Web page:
A new study and its implications for the research on paleo-environmental issues. Just how accurate can the fossil record be, when it comes to things like weather cycles or the finer points of ecological health in the global environment?

Learning to read the fossil language

Mars Attracts

Mars Attracts

Posted Mon, 28 Nov 2011 18:02:00 GMT by Dave Armstrong

After poor performances from several recent expeditions, not forgetting the infamous 1999 metric measurement mix-up, the biggest Mars rover yet, Curiosity, is on its way from earth to the red planet.

Mars Attracts

New way to assess chance of 'life' on other planets

New way to assess chance of 'life' on other planets

Posted Wed, 23 Nov 2011 08:56:57 GMT by Adrian Bishop

Scientists are proposing a new way of calculating the chance of finding life on other planets, whether Earth-like or not, and they say there are two vital questions to answer.

New way to assess chance of 'life' on other planets

Take water, a pinch of salt and a moon called Europa

Take water, a pinch of salt and a moon called Europa

Posted Thu, 17 Nov 2011 13:25:01 GMT by Dave Armstrong

Some inveterate searchers after life have decided the icy moon Europa is the next place to look. One of Jupiter's finest, the thick icy surface had previously put astronomers off the scent. Now Antarctican research has helped identify chaos terrains on Europa's ice.

Take water, a pinch of salt and a moon called Europa

Smaller, cheaper and greener Toyota Prius c

Smaller, cheaper and greener Toyota Prius c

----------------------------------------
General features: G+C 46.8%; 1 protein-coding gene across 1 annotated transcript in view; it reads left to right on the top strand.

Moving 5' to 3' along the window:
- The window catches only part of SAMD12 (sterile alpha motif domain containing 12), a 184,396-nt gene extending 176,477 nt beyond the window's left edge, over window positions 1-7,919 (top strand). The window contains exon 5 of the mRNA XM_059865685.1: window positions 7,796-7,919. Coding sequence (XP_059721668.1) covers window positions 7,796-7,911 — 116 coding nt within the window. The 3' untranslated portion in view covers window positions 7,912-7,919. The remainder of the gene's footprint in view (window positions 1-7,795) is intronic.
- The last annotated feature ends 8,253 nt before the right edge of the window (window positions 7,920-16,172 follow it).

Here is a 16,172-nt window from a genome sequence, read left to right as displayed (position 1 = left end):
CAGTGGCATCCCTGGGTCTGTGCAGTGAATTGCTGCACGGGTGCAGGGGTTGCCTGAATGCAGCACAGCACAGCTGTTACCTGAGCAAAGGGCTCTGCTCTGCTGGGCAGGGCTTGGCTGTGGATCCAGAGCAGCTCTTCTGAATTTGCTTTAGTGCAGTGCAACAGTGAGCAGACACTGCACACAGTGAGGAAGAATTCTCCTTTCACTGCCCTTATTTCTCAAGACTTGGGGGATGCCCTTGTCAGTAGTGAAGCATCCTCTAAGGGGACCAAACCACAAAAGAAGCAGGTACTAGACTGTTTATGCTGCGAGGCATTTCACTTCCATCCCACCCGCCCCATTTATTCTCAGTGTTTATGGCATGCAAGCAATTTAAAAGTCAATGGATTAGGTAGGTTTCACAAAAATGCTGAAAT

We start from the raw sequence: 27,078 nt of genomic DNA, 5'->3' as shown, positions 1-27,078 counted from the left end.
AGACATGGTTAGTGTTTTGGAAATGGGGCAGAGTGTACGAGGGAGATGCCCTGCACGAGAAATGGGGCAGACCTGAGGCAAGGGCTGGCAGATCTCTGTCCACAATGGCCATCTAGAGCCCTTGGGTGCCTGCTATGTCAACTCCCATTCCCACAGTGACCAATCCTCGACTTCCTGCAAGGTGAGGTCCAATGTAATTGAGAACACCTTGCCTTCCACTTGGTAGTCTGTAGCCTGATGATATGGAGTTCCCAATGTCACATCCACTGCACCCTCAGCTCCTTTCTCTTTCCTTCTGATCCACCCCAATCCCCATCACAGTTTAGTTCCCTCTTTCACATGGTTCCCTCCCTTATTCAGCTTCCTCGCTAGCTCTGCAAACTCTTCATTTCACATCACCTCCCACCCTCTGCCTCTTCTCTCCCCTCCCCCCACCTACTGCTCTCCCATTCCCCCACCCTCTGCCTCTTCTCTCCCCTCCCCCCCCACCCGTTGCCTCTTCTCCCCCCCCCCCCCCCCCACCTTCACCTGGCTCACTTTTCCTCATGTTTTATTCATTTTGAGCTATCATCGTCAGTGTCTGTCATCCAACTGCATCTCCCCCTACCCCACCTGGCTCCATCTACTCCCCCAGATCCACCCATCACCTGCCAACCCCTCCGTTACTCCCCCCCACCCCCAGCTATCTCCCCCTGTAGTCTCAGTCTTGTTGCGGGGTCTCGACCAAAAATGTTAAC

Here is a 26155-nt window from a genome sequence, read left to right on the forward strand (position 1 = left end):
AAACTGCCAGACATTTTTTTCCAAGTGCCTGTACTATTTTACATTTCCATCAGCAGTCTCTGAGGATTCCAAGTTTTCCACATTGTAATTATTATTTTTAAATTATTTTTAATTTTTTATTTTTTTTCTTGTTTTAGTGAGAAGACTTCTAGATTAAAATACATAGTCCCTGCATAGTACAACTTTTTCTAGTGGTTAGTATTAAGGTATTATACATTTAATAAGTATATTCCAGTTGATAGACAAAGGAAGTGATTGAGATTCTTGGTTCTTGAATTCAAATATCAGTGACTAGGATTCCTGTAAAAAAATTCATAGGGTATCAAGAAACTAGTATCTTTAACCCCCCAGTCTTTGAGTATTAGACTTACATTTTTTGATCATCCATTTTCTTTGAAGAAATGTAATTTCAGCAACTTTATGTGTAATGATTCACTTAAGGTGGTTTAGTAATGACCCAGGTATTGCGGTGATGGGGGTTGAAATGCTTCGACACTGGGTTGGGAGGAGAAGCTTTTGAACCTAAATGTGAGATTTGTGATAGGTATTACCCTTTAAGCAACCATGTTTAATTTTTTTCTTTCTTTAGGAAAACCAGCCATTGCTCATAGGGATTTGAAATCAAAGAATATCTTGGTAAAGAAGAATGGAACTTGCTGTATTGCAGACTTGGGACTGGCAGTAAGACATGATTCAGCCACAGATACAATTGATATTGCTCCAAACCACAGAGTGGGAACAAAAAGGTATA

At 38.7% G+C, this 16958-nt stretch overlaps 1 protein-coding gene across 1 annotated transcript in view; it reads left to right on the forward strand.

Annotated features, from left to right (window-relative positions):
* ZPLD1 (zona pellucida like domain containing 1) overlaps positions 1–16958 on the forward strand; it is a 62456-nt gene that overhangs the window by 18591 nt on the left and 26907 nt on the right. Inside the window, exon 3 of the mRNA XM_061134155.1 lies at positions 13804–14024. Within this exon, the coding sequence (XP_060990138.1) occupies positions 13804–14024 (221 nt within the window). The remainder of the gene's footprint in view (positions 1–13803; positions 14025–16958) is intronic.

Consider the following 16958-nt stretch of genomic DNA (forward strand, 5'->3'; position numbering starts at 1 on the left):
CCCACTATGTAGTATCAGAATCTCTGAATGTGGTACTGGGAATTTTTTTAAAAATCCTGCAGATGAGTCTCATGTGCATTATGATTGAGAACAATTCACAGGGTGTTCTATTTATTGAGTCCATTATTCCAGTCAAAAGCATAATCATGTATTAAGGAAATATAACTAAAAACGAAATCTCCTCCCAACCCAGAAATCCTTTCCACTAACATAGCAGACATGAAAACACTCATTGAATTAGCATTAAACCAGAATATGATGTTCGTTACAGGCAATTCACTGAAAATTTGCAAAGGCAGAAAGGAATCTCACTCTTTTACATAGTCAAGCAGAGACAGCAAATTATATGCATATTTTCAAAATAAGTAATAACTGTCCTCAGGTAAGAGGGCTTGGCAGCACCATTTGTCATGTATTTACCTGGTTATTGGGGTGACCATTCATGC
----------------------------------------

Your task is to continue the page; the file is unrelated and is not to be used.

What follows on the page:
Posted Wed, 16 Nov 2011 20:52:00 GMT by Adrian Bishop

Toyota is unveiling its new hybrid electric Prius c, which can travel more than 50 miles on a gallon of fuel, even in the city.

Smaller, cheaper and greener Toyota Prius c

A bronze buckle in old Alaska

A bronze buckle in old Alaska

Posted Tue, 15 Nov 2011 23:51:00 GMT by Ines Morales

The discovery of a bronze artifact in a prehistoric Eskimo site. No trace of bronze metallurgy had ever been found in Alaska, until now.

A bronze buckle in old Alaska

Scitech News Archives Page : 1 2 3 4 5 6 7 8 9 10 11 12 13 14 15 16 17 18 19 20 21 22 23 

Chimpanzee losses and successes.

Posted Thu, 22 Jan 2015 16:46:05 GMT by Dave Armstrong

Bats fly high and DNA techniques are classy

Posted Mon, 12 Jan 2015 19:51:01 GMT by Paul Robinson

Pluto approached by "strange" probe

Posted Tue, 06 Jan 2015 11:17:02 GMT by Dave Armstrong

Astronomers rule (in their universe)

Posted Thu, 01 Jan 2015 10:15:11 GMT by JW Dowey

Mammals that cannot see in the light

Posted Sat, 27 Dec 2014 11:02:11 GMT by JW Dowey

A giant leap for frog-kind.

Posted Fri, 19 Dec 2014 09:34:00 GMT by Dave Armstrong

Domestic horses derived from wild restocking.

Posted Tue, 16 Dec 2014 10:30:00 GMT by Dave Armstrong

Flocking genomes! (bird ancestry resolved!)

Posted Fri, 12 Dec 2014 09:45:00 GMT by Dave Armstrong

Dynamics of Invasive Fish Species Revealed

Posted Wed, 03 Dec 2014 08:53:00 GMT by Dave Armstrong

The world as it was, 2.6 million years ago, and will be again!

Posted Fri, 28 Nov 2014 19:44:00 GMT by JW Dowey

New evidence of the first Americans

Posted Sat, 26 Mar 2011 17:18:01 GMT by Colin Ricketts

Asteroids the size of a small house and aircraft carrier passing the Earth

Posted Mon, 31 Oct 2011 15:02:00 GMT by Dave Armstrong

Book holds up 50-year old Antarctic Treaty as beacon of hope

Posted Thu, 16 Jun 2011 12:50:00 GMT by Martin Leggett

Tokyo fuels OK!

Posted Wed, 30 Nov 2011 20:17:00 GMT by Dave Armstrong

From soil to clouds: African farmers benefit from improved rainstorm predictions

Posted Sun, 12 Jun 2011 17:00:00 GMT by Martin Leggett

Is there Martian life on Earth?

Posted Fri, 30 Aug 2013 10:22:27 GMT by Paul Robinson

Scavenger T.rex much more like a hyena than a lion

Posted Wed, 23 Feb 2011 17:02:00 GMT by Louise Murray

'Greenhouse' Effect Endangers Ocean Life

Posted Thu, 19 May 2011 15:09:01 GMT by Kieran Ball

An Ichthyosaur and other Tales

Posted Thu, 05 Jan 2012 08:05:00 GMT by Dave Armstrong